Digital TV is making a slow mark on the Australian population with lack of
interest in content, cost and little awareness of services forming the key barriers
to uptake. The Australian Communications and Media Authority released the findings
of its research Digital Media in Australian homes, yesterday revealing that
13% of Australian households have taken up digital free-to-air TV services
since their launch in 2001, while subscription based digital services are also
only present in 13% of homes.

Aside from languishing take up numbers, the report revealed significant
knowledge shortfalls in public understanding of digital television, with 45% of
non-adopters not knowing if digital free-to-air services were available in their
area, and 17% of non-adopters not having heard of digital free-to-air television
at all.

A mere four per cent of all homes reported having HDTV with 92% of
adopters expressing satisfaction with the technology.
Acting ACMA chair Lyn Maddock said “this research identifies early
benchmarks in the inevitable transition from analog to digital free-to-air television
transmission. This timely study will inform ACMA, the Australian Government
and television broadcasters about how the Australian community is
starting to move from analog to digital free-to-air television.”
The main drivers for the adoption of digital free-to-air television were improvements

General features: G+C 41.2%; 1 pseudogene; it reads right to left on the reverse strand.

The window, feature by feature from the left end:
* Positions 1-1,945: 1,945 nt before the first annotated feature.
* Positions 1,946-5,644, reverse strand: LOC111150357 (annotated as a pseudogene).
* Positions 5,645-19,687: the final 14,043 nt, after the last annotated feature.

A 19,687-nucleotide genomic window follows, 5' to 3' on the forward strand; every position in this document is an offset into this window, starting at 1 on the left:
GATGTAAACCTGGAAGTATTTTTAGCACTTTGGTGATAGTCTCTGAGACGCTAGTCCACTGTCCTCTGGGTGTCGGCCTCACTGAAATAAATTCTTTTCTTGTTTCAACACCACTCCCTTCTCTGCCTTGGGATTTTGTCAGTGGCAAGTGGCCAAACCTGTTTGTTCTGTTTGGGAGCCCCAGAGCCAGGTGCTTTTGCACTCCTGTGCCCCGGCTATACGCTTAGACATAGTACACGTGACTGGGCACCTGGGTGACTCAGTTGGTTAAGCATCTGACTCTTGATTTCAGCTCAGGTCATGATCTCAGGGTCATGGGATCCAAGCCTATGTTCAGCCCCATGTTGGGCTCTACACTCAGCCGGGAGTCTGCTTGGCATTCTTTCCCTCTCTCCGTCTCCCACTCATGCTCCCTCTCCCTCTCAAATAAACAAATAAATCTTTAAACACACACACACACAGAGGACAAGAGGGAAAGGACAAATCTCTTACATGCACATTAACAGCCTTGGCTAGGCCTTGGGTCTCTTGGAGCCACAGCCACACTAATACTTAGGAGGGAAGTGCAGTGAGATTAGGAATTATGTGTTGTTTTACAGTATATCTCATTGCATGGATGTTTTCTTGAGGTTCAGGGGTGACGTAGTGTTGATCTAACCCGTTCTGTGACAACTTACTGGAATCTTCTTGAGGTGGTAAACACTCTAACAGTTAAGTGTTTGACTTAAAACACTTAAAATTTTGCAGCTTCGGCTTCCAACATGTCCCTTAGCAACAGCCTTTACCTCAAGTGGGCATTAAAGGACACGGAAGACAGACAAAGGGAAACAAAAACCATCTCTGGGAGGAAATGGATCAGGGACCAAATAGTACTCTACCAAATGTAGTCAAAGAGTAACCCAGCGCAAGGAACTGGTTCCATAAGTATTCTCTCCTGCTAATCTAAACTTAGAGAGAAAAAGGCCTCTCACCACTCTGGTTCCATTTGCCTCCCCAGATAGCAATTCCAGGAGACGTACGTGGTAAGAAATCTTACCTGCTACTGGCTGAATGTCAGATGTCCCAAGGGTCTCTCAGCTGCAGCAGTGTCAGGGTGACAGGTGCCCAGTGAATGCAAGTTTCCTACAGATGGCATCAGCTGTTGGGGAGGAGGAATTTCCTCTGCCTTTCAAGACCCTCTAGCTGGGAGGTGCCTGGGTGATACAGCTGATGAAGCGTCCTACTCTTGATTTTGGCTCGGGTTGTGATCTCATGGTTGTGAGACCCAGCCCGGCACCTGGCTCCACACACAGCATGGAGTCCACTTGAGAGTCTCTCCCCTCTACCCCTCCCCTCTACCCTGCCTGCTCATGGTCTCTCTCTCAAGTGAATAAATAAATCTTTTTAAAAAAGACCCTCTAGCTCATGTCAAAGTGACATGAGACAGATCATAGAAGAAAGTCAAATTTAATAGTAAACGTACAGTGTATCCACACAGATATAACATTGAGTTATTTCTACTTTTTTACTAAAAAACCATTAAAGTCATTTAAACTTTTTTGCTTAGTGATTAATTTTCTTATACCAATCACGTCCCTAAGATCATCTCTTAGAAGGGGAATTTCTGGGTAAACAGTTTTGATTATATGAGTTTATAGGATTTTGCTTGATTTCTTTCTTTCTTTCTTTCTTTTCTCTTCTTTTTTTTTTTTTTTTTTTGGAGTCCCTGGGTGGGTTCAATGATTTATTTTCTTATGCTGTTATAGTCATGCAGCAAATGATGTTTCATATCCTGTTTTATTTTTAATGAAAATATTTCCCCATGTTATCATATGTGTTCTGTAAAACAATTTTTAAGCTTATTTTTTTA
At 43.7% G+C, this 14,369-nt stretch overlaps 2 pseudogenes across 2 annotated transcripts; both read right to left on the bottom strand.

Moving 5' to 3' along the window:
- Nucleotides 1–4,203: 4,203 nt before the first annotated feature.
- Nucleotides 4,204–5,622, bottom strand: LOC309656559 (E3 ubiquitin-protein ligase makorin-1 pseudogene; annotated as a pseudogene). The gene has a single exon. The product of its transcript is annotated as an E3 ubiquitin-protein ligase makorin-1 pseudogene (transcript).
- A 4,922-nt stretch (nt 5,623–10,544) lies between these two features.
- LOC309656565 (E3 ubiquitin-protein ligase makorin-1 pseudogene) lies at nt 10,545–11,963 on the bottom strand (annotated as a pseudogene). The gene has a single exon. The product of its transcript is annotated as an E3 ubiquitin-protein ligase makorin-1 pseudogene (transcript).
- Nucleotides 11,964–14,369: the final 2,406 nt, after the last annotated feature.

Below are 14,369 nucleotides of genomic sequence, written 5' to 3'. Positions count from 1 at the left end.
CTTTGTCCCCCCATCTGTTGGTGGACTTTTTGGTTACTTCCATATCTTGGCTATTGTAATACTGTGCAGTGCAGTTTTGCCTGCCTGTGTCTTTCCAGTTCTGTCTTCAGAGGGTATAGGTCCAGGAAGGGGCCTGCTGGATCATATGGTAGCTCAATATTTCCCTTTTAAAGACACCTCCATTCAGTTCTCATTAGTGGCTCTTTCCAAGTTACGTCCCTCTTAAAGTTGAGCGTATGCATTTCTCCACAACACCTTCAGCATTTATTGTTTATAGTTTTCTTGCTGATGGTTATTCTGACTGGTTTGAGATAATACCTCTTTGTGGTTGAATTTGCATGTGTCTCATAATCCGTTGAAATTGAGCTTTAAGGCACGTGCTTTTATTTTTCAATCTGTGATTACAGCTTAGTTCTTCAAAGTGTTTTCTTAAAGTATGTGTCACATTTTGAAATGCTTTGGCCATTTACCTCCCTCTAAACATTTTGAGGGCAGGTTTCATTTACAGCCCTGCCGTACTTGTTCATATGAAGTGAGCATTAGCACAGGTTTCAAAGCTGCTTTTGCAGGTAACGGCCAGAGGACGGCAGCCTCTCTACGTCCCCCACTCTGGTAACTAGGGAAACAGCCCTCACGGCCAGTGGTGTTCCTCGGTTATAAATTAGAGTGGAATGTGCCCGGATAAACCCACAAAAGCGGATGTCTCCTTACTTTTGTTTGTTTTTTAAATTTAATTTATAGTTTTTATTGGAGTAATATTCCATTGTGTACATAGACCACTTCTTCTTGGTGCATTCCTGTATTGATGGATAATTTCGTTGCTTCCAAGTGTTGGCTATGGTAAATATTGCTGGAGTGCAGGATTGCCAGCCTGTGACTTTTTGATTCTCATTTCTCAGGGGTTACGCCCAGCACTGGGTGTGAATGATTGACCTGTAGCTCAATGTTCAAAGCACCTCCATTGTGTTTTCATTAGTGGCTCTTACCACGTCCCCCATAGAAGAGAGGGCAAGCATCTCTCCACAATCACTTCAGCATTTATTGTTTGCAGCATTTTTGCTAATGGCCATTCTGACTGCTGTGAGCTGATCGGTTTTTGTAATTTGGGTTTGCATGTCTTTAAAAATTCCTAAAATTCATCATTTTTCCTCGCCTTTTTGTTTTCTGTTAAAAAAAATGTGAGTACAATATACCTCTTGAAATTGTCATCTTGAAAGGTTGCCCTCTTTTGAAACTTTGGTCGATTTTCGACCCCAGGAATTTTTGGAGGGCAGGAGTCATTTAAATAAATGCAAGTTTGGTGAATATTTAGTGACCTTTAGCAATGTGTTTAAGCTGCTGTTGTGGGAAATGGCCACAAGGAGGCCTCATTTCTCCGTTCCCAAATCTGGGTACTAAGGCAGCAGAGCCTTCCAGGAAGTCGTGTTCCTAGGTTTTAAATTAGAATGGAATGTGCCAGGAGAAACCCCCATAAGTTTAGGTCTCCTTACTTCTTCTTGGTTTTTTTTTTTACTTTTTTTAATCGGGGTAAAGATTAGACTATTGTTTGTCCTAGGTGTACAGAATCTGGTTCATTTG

to picture quality, better reception, and extra channels with rate of
uptake was roughly similar for capital cities and regional areas.

The key reasons given by non-adopters for not
being interested in digital free-to-air television were lack of interest in more
television, cost of equipment, and not knowing about digital television. The report
clearly found that digital free-to-air television is a peripheral issue for
most non-adopter households.
Sixty-one per cent of non-adopters were either not interested or not sure if
they were interested in taking up the technology. Seventeen per cent of nonadopters
said they were interested but had no plans to purchase, six per cent
planned to purchase after two years, and 14% said they were planning to purchase
within two years.

The survey found that 78% of respondents had DVD
players, 67% had Internet access and 26% had broadband access.
The research consisted of a national survey conducted by Eureka Research
of 1,148 Australian households. The sample was boosted to achieve representative
samples of 308 digital free-to-air television adopters and 237 subscribers of digital subscription television.